"B ut if he is poor and cannot afford (these sacrifices), he shall take… two turtledoves or two young doves, according to what he can afford…” (Vayikra 6:2)

There are some who measure their spiritual status by comparing themselves to their friends. They assume they could reach the same high levels of spirituality if they were able to utilize all their abilities. This thought is not correct. (Chofetz Chaim on the Torah)

The first levayah sent me reeling. My childhood memories of Rebbetzin Eisemann stretched back to when, every year, my family went to Ner Israel’s Yeshiva Lane for Rosh Hashanah and Yom Kippur. We’d pile into the Eisemanns’ small apartment, spreading sleeping bags on the floor and settling comfortably into our normal Yom Tov accommodations.

As a child, I thought nothing of it. As an adult, I’m awed at how Rebbetzin Eisemann took it all in stride, welcoming us year after year with warmth and a smile, her lovely English lilt always hinting at a laugh. She’d sit at one end of the long dining room table, Rabbi Eisemann at the other, with guests of all ages and walks of life in between. To me, she always embodied a proper English lady—royalty at its finest — yet I took her gentility for granted, the small child in me not knowing what a precious rarity this soft-spoken matriarch was.

If a rich person brings a poor person’s korban, he has not filled his obligation. Only the truly poor person who cannot afford to bring an animal may bring two turtledoves. Someone who can afford to bring a full animal must do so. A person’s obligations are measured according to his abilities.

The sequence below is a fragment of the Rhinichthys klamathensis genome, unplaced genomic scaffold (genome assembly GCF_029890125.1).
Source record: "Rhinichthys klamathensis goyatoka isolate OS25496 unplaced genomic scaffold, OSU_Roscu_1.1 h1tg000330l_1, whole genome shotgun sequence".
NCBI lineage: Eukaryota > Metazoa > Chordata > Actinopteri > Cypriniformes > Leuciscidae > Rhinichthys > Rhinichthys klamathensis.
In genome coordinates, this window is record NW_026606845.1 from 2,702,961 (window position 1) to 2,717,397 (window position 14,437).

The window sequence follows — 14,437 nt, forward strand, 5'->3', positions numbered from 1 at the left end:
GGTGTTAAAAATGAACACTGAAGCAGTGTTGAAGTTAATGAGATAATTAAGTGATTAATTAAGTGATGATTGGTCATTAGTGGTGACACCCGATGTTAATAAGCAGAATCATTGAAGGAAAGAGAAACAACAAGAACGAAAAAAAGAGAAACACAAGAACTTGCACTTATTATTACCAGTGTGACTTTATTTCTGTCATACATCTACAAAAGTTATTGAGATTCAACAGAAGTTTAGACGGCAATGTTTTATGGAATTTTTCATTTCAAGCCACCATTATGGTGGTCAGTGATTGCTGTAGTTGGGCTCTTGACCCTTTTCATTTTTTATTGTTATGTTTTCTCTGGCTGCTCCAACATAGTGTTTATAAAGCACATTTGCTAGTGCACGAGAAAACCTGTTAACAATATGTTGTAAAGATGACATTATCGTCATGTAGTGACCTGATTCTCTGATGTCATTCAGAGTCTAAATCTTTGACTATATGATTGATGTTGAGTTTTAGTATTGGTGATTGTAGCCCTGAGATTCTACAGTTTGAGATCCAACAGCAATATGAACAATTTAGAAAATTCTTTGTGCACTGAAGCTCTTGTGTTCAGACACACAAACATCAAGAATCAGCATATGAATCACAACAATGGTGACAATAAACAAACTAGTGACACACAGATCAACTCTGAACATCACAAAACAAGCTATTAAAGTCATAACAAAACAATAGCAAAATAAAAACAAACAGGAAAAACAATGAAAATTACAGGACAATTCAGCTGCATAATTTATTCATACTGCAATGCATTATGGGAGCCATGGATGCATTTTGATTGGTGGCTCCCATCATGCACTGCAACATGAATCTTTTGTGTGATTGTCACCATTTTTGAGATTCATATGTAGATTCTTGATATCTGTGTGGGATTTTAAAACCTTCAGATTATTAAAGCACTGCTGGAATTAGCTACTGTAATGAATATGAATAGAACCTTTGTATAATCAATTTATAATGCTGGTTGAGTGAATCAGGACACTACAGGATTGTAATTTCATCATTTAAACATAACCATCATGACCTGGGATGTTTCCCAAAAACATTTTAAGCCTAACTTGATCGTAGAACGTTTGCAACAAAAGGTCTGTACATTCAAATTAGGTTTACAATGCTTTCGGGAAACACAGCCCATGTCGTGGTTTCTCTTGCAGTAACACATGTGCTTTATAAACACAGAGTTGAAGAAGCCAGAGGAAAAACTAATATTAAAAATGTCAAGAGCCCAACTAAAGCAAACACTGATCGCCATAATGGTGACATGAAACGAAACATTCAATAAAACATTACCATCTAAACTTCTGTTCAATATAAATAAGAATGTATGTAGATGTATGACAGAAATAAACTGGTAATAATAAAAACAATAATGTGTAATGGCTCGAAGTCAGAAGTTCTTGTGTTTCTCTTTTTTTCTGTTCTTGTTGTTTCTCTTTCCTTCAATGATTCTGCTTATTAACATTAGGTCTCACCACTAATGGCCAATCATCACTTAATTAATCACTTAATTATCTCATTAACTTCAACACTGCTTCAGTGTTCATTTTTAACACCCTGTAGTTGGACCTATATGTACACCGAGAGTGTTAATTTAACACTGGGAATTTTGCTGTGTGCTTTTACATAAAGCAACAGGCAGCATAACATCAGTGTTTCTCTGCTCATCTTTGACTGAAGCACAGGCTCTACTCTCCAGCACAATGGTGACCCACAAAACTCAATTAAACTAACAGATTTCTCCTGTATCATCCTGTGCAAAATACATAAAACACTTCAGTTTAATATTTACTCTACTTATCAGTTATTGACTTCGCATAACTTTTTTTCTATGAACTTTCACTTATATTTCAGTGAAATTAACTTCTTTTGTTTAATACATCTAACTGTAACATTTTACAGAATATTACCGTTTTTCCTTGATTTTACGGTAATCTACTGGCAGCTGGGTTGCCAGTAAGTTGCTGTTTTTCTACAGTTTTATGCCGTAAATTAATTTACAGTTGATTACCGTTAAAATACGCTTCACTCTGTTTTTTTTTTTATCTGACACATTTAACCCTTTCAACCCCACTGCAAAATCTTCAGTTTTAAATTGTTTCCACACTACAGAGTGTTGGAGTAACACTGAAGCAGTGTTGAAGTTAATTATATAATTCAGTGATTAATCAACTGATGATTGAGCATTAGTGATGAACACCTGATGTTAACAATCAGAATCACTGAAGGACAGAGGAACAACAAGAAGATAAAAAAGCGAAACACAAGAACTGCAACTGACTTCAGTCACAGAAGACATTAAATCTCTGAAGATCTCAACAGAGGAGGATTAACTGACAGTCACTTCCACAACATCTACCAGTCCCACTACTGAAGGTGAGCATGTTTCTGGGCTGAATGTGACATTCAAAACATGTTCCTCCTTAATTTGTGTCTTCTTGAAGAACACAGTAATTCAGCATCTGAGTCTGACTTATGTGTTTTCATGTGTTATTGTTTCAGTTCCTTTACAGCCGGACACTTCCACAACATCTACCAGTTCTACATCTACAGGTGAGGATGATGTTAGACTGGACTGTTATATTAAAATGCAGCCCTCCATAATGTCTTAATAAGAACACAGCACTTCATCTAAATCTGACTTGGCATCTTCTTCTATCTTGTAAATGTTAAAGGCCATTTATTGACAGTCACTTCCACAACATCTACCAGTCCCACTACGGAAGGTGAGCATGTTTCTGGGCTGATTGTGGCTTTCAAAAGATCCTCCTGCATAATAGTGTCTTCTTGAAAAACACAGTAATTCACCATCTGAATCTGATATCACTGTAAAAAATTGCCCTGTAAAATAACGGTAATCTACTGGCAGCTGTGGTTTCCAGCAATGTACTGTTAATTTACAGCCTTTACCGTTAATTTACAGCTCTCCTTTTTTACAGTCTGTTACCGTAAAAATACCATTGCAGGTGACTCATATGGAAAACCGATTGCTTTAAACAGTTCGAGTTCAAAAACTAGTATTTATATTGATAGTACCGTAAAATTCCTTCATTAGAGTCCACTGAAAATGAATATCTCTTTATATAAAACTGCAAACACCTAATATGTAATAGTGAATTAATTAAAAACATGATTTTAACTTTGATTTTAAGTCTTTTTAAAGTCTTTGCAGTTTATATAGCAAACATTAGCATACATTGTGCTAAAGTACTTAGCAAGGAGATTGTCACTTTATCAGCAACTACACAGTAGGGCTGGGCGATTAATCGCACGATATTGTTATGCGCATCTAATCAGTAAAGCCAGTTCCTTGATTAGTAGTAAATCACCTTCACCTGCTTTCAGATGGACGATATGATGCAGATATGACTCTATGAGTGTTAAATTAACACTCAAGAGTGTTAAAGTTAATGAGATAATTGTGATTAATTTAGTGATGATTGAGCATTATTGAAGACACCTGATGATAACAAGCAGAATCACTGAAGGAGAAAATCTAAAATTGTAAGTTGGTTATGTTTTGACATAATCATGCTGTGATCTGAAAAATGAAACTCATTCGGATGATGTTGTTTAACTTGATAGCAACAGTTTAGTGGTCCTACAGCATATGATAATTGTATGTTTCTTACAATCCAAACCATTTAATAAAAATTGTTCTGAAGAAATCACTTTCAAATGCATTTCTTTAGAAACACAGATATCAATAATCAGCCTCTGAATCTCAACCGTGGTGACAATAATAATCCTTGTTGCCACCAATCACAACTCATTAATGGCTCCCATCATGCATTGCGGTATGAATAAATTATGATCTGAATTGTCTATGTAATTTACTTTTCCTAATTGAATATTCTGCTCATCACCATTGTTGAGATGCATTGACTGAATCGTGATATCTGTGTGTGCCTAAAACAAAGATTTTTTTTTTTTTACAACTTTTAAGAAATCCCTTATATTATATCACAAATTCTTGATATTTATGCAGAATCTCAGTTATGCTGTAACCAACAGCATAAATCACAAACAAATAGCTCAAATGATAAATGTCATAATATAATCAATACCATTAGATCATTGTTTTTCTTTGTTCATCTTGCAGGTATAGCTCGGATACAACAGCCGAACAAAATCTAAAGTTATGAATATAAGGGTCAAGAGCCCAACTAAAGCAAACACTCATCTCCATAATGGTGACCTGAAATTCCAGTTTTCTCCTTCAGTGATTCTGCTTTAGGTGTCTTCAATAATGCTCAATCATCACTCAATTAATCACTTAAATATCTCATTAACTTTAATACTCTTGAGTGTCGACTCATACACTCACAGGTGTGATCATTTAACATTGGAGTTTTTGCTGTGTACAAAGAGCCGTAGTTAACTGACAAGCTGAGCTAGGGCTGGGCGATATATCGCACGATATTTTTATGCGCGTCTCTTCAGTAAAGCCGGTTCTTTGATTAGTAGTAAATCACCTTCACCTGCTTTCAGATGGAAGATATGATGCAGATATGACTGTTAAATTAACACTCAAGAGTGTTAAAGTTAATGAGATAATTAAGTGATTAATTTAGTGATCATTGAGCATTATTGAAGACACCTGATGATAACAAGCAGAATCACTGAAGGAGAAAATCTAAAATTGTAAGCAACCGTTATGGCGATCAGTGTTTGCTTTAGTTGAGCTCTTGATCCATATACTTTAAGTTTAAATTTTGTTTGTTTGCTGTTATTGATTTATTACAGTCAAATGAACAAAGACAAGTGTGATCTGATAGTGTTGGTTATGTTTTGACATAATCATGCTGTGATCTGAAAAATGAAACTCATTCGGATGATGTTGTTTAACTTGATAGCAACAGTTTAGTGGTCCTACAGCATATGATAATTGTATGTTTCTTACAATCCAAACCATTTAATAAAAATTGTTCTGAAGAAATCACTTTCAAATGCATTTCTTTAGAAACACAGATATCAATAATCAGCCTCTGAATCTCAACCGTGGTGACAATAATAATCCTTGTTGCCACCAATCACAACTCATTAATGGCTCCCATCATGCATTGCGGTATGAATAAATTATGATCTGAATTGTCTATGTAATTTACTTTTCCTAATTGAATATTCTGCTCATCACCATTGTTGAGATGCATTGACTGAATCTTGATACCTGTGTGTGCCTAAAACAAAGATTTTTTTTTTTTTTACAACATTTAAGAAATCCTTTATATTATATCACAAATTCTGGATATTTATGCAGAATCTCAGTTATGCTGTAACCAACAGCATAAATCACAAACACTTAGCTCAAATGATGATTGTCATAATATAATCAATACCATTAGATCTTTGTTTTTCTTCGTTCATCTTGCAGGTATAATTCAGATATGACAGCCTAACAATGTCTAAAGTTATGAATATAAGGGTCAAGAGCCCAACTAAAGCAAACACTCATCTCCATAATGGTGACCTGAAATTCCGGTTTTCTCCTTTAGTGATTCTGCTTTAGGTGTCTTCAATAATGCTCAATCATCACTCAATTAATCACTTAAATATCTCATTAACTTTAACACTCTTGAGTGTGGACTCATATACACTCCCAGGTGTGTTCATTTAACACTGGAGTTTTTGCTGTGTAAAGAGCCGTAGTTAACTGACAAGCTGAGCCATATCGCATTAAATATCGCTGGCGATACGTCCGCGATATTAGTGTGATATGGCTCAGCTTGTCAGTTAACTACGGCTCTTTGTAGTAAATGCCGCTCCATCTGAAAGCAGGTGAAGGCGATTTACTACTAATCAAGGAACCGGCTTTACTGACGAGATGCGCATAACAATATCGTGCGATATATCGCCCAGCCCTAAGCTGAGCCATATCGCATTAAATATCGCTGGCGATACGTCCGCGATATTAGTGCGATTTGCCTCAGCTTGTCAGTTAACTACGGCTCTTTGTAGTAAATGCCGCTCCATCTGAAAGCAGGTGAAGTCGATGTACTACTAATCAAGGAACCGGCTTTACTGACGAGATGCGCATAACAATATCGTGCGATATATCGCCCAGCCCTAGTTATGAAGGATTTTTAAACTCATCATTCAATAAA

The second levayah knocked me backward. If Rebbetzin Eisemann epitomized my childhood memories, Rebbetzin Eisenberg was the voice of my single adult years. In hindsight, my years on the staff of Bais Yaakov Baltimore were among the most memorable of my life. (Of course, a little prophecy assuring me that I would get married one day would have helped me enjoy them more at the time.)

Rebbetzin Eisenberg and her daughter were both on the staff then, and I spent many a late hour in that small Yeshiva Lane kitchen debating philosophy, education techniques, and hashkafah. Whether we laughed or cried, every conversation mined the deepest parts of my brain and soul. I admired Rebbetzin Eisenberg for her brilliance, and sharp wit, her energetic vibrant approach to life, but most of all, for her rock-strong backbone that taught me no matter what life brings, you’ve got the strength to shine through it all. She embodied koach — a fiery power that originated within.

The greater the person is, the more will be demanded of him to complete his mission in full. Therefore, talmidei chachamim are obligated to fulfill the mitzvos exactly and carefully, commensurate with their wisdom and elevated spiritual level.

Someone who decides that he’s greater than his friend is in danger of living life under the wrong assumption. He believes that he’s spiritually rich — but his spiritual offerings are actually on par with a pauper’s. His lack of awareness will keep him from achieving his unique potential, which is determined by his own spiritual ability.

In the weeks after these two losses, I’m walking around slowly, gingerly feeling my way. My generation’s at the stage where our life’s mentors are slowly being taking from us, leaving us groping and shaky. My children turn to me for guidance, but I’m a child myself. What can I say that hasn’t been said so much better already? How can I step into shoes so much greater than mine? When I was young, I thought I’d change the world. Now I am at a loss how to even change myself. I’m too insignificant, too trivial.

Yitzi woke up just now with a nightmare. I sit at his side, lulling him back to sleep, my presence a small bastion of strength in his little world. When it’s my time to present my accomplishments before the Heavenly Throne, I will be bringing a bird. A small offering representing my puny efforts to fill greater footsteps than mine. I pray it will suffice.

(Originally featured in Family First, Issue 588)